Friday, April 25, 2008
Racism in America
Sean Bell's killer's were acquitted today.
Although I can't say that I'm really surprised, I have to admit that I actually hoped for something different this time. Now, understand, two the officers who were acquitted were black. But in the fight for justice, there always has been, and always will be blacks who play the role of the proverbial House Nigga.
These are the black folks who have obtained some measure of acceptance by dominant white culture and feel it's their duty and pleasure to protect these benevolent masters who have seen so much good/potential/intelligence in them, they have to treat them better than the rest of the oppressed.
It's as old as Denmark Vesey, who planned the largest slave revolt in American history, only to be ratted out a couple of weeks before it was realized by two slaves. And, it's as new as Gescard Isnora and Marc Cooper--- the officers who are able to walk away with nothing more than a scarred conscience after killing an unarmed father and soon-to-be husband.
Police brutality is a very, very sore spot for me. I'm a woman and I've been repeatedly harassed by cops both in Denver and in Atlanta-- usually because of the kind of car that I drove (my '72 Polara, Big Dookie, was a "dope boy" car). But more than that, I have two brothers, one of which had a gun pulled on him by an overzealous cop at a routine traffic stop in Denver when he was only 16. .The cops later said that they pulled him over because he "looked too young to drive." My brother made the foolish mistake of reaching for his wallet, which had fell on the floor, when they asked him for his license. I just thank God that he didn't end up like Amadou Diallo, who met a much worse fate when he was shot 41 times for reaching for his wallet.
I'll tell ya'll one thing: It's time for action. Past time, really.
I've been thinking about racism in America for the past couple of months. My younger cousins, those under 18, will tell you that it doesn't really exist, that it's a thing of the past. They are the MTV generation, the group that grew up dating inter-racially, sharing pop culture, basking in the assimilation that even my generation (and I'm in my 20's) didn't enjoy. They claim to not understand this idea of systematic racism. They defend Lebron James when he poses on the cover of Vogue like a gorilla, saying that 1- racism wasn't part of his upbringing and 2- it's not that offensive.
Maybe I am too old, and thus removed from this new mix-mesh of races. I grew up in Denver, where Klan rallies took place in the dead of summer in public parks. I spent my childhood in rural Kansas, where white people routinely inched past my house, peering at me and my brothers while we played in our yard, as if we were monkeys in a zoo. I remember my brother, who was super excited to start school, being completely deflated after being called a nigger on his first day by some white kid. But hey, maybe a lot has changed in 10 years.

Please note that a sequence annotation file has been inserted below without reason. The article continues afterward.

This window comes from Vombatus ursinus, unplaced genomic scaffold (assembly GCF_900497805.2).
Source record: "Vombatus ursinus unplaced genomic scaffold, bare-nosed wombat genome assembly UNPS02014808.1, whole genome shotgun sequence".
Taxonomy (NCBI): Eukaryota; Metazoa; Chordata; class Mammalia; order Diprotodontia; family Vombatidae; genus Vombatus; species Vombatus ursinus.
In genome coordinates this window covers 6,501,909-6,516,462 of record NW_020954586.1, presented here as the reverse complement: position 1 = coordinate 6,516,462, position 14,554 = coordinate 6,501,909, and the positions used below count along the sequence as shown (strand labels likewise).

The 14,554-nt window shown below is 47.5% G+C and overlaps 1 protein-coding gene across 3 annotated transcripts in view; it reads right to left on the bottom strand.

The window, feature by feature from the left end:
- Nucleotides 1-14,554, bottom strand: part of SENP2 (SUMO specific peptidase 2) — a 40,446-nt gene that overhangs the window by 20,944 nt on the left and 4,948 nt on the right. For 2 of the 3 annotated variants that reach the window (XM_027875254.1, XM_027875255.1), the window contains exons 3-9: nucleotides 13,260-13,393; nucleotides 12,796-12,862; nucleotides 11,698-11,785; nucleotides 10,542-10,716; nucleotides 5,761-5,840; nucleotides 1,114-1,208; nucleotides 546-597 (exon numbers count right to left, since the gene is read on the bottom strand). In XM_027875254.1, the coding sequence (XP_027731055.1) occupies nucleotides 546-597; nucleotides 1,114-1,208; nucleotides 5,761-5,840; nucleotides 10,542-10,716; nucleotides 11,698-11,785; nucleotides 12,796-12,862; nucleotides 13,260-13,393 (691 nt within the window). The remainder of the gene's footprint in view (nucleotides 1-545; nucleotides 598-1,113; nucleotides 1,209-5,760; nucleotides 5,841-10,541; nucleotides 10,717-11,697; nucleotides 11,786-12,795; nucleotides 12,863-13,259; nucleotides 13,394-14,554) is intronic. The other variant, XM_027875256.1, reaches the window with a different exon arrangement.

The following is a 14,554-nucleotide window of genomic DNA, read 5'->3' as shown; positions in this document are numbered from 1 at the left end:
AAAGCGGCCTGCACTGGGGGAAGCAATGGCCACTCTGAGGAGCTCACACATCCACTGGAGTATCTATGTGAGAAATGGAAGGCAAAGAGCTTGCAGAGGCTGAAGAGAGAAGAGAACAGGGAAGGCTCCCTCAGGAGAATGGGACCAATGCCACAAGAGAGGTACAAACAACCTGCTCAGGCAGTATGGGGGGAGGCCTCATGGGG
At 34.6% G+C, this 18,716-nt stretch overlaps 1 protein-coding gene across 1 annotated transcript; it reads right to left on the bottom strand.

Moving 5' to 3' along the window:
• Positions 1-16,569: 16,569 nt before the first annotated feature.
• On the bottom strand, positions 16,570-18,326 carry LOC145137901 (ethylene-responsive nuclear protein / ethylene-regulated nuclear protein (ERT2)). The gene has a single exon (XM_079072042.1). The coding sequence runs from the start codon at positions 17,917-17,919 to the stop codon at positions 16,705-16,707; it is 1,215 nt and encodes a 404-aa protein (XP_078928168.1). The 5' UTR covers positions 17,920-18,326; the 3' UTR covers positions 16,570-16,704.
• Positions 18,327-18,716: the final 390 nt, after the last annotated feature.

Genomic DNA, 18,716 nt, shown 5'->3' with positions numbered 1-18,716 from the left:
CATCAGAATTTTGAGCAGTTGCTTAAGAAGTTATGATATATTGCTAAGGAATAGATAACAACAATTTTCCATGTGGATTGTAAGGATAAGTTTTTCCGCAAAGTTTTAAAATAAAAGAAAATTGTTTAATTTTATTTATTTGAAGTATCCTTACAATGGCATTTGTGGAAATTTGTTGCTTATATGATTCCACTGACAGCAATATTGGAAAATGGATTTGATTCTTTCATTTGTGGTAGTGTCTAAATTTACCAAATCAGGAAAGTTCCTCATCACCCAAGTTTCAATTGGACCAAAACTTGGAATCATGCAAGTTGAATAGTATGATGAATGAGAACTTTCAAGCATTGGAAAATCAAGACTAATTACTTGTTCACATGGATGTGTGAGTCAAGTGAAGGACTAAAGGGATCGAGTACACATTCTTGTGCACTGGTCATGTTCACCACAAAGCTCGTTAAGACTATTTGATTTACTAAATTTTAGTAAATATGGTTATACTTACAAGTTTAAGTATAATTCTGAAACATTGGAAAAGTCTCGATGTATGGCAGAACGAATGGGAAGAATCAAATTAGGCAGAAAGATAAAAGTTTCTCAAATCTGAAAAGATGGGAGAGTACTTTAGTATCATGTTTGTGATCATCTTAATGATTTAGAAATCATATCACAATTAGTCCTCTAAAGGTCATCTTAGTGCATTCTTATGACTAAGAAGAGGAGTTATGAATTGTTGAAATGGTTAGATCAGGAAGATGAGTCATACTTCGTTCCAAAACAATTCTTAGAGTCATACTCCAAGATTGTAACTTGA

Or maybe, things are just being glossed over, and young black people are being fooled.
See, the keys to racism are superiority and ignorance. While white ignorance about black culture (and other non-white cultures) may not be as prevalent as it was, say 50, 40, even 10 years ago, the superiority-- that carefully bred righteousness that has defined American (and European whites) for centuries has not died. Look at the democratic race-- Clinton is a "liberal" yet the idea that she would lose to a black man, is simply unacceptable. Even in this case, do you really think these black officers would have walked if they had barraged an unarmed white man with 50 bullets?
This superiority doesn't even have to be consciously taught to young white kids any more. It's ingrained in them from the moment they first open their eyes and glance at the TV screen which is dominated by whites, watch children's programming where black kids and other minorities are still a minority, attend their first Sunday School service where they pray to a blue-eyed Jesus, step into their first classroom and read about an American history where blacks were nothing more than domicile slaves and later great athletes while whites and Europeans were scholars, conquerors and explorers... and the examples go on and on.
So, when I consider the reality, I don't think that I'm out of touch concerning racism in this country, or that I'm holding on to a negative past. We're still living its effects to this day economically, politically and ultimately socially-- no matter how integrated the younger generation seems to be.
My concern, is, with this ingrained, bred superiority that white folks have-- where does that leave us? Will these young black kids who don't think race is that big of a deal, or believe that injustices have moved beyond race (many of which will point to the Sean Bell case as an example) grimace at the idea that black history is important? Will they p0ur over the books by authors/scholars like Asa Hilliard, , bell hooks, etc. that they were not given in History 101 to find out more?
Or will they think that they know enough-- or worse, that the idea of seeking to know more about their culture is somehow enforcing separatism?
Guess we'll find out sooner rather than later.